- Declaration of non-service for me personally was filed with the court Sept 10th




16. What evidence did they send with the summons? An affidavit? Statements from the OC? Contract? List anything else they attached as exhibits.

Statement and card agreement

Link to comment
Share on other sites

Need to clarify a couple of things:


First, I assume you meant to say "...the company I OWN..." rather than "...the company I owe...".


Second, was your company incorporated?


Third, did you personally guarantee the account?



1) yes, thank you for the pointing this out: "the company I owe" (I'm the owner)

2) the company is a C-corp

3) this is a business card, but I did guarantee it personally.

Link to comment
Share on other sites

 elect arbitration its in the credit agreement

https://www.americanexpress.com/us/content/cardmember-agreements/all-us.html#this credit agreements


http://www.creditinfocenter.com/community/topic/314030-the-strategy-and-steps-of-arbitration/ strategy and steps of arbitration


The best part is

If arbitration is chosen by any party, neither

you nor we will have the right to litigate that

claim in court or have a jury trial on that







You or we may elect to resolve any claim by

individual arbitration. Claims are decided by a

neutral arbitrator.

If arbitration is chosen by any party, neither

you nor we will have the right to litigate that

claim in court or have a jury trial on that

claim. Further, you and we will not have

the right to participate in a representative

capacity or as a member of any class

pertaining to any claim subject to arbitration.

Arbitration procedures are generally simpler

than the rules that apply in court, and

discovery is more limited. The arbitrator's

decisions are as enforceable as any court

by a court. Except as set forth below,

the arbitrator's decision will be final and

binding. Other rights you or we would

have in court may also not be available in


Initiating Arbitration

Before beginning arbitration, you or we must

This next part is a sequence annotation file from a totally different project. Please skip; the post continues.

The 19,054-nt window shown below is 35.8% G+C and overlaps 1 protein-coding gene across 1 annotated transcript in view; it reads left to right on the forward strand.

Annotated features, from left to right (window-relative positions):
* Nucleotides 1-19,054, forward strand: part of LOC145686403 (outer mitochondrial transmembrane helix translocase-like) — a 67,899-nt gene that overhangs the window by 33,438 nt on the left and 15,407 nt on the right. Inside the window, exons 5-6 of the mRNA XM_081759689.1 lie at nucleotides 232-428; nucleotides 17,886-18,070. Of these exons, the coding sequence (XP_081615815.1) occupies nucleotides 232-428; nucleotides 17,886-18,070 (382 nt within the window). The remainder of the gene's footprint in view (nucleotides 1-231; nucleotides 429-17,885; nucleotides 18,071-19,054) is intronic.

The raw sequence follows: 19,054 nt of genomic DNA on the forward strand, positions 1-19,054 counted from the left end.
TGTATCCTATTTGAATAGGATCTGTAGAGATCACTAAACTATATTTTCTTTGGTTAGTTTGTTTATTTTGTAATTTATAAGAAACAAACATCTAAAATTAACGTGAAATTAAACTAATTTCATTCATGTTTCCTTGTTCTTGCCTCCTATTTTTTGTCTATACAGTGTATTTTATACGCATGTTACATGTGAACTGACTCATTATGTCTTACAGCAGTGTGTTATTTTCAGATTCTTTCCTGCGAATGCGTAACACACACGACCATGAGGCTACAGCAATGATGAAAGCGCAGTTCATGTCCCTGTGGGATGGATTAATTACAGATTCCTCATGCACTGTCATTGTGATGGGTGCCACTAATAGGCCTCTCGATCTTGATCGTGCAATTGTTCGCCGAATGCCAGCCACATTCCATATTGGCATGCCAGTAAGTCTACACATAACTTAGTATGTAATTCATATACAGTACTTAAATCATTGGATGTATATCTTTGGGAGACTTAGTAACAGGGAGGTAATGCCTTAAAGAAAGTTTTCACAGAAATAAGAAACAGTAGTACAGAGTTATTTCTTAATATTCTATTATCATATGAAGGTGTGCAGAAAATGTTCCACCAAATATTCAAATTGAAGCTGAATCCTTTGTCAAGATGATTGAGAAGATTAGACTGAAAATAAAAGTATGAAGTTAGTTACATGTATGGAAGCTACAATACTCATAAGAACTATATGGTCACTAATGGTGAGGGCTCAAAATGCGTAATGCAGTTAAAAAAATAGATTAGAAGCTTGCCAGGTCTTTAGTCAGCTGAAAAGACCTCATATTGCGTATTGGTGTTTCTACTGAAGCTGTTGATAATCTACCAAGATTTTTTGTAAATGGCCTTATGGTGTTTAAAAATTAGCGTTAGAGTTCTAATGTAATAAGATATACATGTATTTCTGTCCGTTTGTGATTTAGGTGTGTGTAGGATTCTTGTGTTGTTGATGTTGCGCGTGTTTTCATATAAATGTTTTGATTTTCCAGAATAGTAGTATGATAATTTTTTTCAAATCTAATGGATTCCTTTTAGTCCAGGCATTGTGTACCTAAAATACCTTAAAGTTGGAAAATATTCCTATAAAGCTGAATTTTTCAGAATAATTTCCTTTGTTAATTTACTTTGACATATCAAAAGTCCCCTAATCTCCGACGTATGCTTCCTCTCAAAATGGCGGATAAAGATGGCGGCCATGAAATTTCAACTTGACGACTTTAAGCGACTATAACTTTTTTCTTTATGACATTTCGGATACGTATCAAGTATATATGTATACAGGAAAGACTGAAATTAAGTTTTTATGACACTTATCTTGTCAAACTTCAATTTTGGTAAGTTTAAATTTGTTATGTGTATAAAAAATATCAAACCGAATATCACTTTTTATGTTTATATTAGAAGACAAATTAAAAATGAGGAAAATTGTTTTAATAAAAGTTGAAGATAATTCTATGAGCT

first send a claim notice. Claims will be

referred to either JAMS or AAA, as selected

by the party electing arbitration. Claims will be

resolved pursuant to this Arbitration provision

and the selected organization's rules in effect

when the claim is filed, except where those

rules conflict with this Agreement. If we

choose the organization, you may select the

other within 30 days after receiving notice of

our selection. Contact JAMS or AAA to begin

an arbitration or for other information. Claims

also may be referred to another arbitration

organization if you and we agree in writing or

to an arbitrator appointed pursuant to section 5

of the Federal Arbitration Act, 9 U.S.C. §§ 1-16


We will not elect arbitration for any claim you

file in small claims court, so long as the claim

is individual and pending only in that court.

You or we may otherwise elect to arbitrate any

claim at any time unless it has been filed in

court and trial has begun or final judgment has

been entered. Either you or we may delay

enforcing or not exercise rights under this

Arbitration provision, including the right to

arbitrate a claim, without waiving the right to

exercise or enforce those rights.

Limitations on Arbitration

If either party elects to resolve a claim by

arbitration, that claim will be arbitrated

on an individual basis. There will be

no right or authority for any claims to